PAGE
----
“Don’t accept a job offer, if you haven’t met the boss,” say HR experts

Any interview is a two-way process, and it’s important for the candidate to have a chat with the reporting manager to be able to evaluate the latter.

1
4305

During an interview, the accepted protocol is that the interviewer will evaluate the candidate on whether or not he/she fits the bill.

However, the reverse process also happens – the interviewee is also doing the same. He/she is evaluating the future boss.

This is why candidates are advised to meet the reporting manager before accepting a job offer.

Unfortunately, this doesn’t always happen. There are instances when candidates do not even get to meet their immediate reporting managers during an interview. The reasons could be many — they may be out of town or preoccupied with other commitments.

“An interview is after all a conversation between two individuals that allows each to evaluate the other. As a candidate, one can evaluate the person across the table by the nature and quality of questions and the way they respond to questions one may have.”

Hari TN, head – HR, Big Basket

HR leaders, though, term it as a very callous way of recruiting. Especially in lateral hiring if the would-be boss or reporting manager is not present at the interview to assess a potential hire, it is seen as an act of callousness bordering on insensitivity.

Hari TN, head – HR, Big Basket, explains the importance of meeting the reporting boss.

“An interview is after all a conversation between two individuals that allows each to evaluate the other. As a candidate, one can evaluate the person across the table by the nature and quality of questions and the way they respond to questions one may have,” he says.

Ashish Anand, group CHRO, SAR Group also stresses on the importance of meeting the future manager. He strongly believes that during interviews candidates do assess their interviewer and in many cases, they also reject a job offer if they do not get a feeling of comfort from the future manager or the interviewer.

Debjani Roy, chief HR officer, Mind Your Fleet, feels that reporting managers not meeting the candidate is not just a bad practice, but even unjust.

During interviews candidates do assess their interviewer and in many cases, they also reject a job offer if they do not get a feeling of comfort from the future manager or the interviewer.”

Ashish Anand, group CHRO, SAR Group

“A person who couldn’t care enough to spend some time with a person who would be part of every waking hour of that person at work. I don’t think such a person qualifies to be a manager or leader. Such people should not have a team reporting to them in the first place,” Roy asserts.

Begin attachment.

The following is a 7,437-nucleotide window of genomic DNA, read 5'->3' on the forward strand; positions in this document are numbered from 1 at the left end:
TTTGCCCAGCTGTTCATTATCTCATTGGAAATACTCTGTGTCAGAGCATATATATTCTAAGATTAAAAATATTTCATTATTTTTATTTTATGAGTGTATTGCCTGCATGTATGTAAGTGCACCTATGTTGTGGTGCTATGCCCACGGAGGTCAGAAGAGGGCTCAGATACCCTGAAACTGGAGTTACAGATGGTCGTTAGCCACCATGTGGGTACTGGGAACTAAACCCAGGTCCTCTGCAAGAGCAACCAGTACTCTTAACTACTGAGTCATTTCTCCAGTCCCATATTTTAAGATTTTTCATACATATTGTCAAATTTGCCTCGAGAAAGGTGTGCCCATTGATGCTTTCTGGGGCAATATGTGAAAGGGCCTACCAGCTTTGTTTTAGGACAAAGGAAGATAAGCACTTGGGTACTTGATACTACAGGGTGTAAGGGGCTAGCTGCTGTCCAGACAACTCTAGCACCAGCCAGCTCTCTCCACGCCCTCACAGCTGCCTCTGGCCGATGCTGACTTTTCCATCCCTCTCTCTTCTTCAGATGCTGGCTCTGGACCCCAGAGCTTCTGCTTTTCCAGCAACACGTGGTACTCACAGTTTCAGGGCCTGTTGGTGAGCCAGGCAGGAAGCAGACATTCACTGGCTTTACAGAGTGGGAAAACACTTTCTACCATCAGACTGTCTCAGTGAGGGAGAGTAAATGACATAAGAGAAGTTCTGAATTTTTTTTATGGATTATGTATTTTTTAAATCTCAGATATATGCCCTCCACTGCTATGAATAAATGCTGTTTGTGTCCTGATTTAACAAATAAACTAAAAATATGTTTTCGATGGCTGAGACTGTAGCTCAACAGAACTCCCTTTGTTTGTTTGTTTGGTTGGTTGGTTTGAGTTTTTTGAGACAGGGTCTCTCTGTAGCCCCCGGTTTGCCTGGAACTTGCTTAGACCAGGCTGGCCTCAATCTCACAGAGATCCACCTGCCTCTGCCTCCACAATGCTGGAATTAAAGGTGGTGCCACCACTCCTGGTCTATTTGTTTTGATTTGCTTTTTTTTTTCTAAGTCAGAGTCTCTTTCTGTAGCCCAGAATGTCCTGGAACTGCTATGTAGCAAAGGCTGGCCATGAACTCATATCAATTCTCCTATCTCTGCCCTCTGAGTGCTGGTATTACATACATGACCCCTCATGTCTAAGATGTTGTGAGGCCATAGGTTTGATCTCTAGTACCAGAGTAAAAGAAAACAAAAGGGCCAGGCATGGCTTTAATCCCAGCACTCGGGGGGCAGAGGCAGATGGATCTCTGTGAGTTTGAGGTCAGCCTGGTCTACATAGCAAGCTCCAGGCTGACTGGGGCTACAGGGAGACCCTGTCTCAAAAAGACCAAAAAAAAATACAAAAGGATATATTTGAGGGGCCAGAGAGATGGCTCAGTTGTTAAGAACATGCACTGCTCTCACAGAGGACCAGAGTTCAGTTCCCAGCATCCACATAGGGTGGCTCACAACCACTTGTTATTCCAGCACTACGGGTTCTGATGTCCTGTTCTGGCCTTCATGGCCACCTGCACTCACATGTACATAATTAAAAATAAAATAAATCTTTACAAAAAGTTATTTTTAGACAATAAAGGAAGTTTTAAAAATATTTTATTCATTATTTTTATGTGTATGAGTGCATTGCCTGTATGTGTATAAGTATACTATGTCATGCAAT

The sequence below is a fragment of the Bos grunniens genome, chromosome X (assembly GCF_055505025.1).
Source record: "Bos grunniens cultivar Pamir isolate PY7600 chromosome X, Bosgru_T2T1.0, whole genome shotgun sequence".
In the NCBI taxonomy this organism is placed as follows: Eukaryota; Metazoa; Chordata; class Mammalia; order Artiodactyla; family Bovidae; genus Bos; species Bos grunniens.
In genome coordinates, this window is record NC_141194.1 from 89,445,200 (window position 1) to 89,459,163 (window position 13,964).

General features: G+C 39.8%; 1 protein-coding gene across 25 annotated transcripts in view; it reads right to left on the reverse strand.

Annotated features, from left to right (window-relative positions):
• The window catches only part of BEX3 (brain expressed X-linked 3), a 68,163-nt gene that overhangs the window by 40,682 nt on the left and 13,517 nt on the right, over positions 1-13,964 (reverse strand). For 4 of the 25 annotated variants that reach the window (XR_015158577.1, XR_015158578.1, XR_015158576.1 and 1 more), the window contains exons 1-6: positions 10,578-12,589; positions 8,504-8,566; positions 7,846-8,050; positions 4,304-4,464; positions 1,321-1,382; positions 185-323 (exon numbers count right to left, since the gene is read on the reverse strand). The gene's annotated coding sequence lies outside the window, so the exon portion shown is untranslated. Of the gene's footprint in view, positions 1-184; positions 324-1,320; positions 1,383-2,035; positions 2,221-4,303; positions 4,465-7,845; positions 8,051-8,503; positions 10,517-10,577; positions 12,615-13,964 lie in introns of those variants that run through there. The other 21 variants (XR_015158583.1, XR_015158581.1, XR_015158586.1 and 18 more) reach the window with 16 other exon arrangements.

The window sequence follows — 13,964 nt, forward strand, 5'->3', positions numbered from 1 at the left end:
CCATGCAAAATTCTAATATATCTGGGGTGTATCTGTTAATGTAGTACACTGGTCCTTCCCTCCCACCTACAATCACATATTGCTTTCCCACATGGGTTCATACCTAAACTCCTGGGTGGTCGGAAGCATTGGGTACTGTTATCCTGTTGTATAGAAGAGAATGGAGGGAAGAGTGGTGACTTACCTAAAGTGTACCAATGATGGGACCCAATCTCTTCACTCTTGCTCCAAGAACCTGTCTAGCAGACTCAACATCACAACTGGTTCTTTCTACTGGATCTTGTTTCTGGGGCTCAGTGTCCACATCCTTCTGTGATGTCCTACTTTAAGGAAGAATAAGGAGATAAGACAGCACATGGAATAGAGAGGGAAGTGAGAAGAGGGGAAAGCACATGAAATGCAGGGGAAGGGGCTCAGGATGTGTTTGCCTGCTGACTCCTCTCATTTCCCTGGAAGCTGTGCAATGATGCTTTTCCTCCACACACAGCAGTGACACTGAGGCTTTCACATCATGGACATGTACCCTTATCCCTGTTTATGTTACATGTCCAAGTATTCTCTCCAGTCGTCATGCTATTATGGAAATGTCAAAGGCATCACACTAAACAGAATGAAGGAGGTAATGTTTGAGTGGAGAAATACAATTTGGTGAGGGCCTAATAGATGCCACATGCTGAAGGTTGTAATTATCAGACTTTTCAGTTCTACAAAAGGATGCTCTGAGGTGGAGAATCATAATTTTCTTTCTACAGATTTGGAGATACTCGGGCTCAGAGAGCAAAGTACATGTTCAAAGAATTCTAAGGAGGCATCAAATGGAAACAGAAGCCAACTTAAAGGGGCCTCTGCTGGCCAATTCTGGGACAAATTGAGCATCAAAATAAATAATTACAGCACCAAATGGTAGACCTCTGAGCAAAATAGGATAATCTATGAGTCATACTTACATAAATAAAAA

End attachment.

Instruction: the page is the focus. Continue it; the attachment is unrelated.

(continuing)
“People who really care about building a team, will have a genuine interest in the hire, irrespective of the level,” she adds.

Even if the company doesn’t arrange for an interview, the candidate should insist on one.

Yes of course, there are other ways to evaluate the reporting boss.

Hari believes there are several cues that a smart candidate can read to gauge the intellect, operating style, and values of the boss during interviews.

Roy agrees, “Candidates do observe the body language, use of certain words, tone, and whether the interviewer is sensible enough to make one feel comfortable and the kind of questions the person poses.”

“A person who couldn’t care enough to spend some time with a person who would be part of every waking hour of that person at work. I don’t think such a person qualifies to be a manager or leader. Such people should not have a team reporting to them in the first place.”

Debjani Roy, chief HR officer, Mind Your Fleet

Roy is quick to add that 30-45 minutes is too short a time to judge a person – be it the interviewer or interviewee. However, she is also of the opinion that intelligent candidates usually come well prepared and they are greater observers and are able to gauge and sometimes even lead the interview in the right direction.

Some HR experts also suggest that it’s important to research not just about the company, but also the interviewer. It’s important to be informed about the would-be manager’s career progression, thoughts, beliefs and leadership qualities, and all of these information is available in professional social media websites.

Next candidates shouldn’t be hesitant to ask questions of their would-be bosses, it is time to discard that hesitance. To be curious about a person one is about to report to, is not a sin at all!

1 COMMENT

Comment on the Article

Please enter your comment!
Please enter your name here

fourteen + 10 =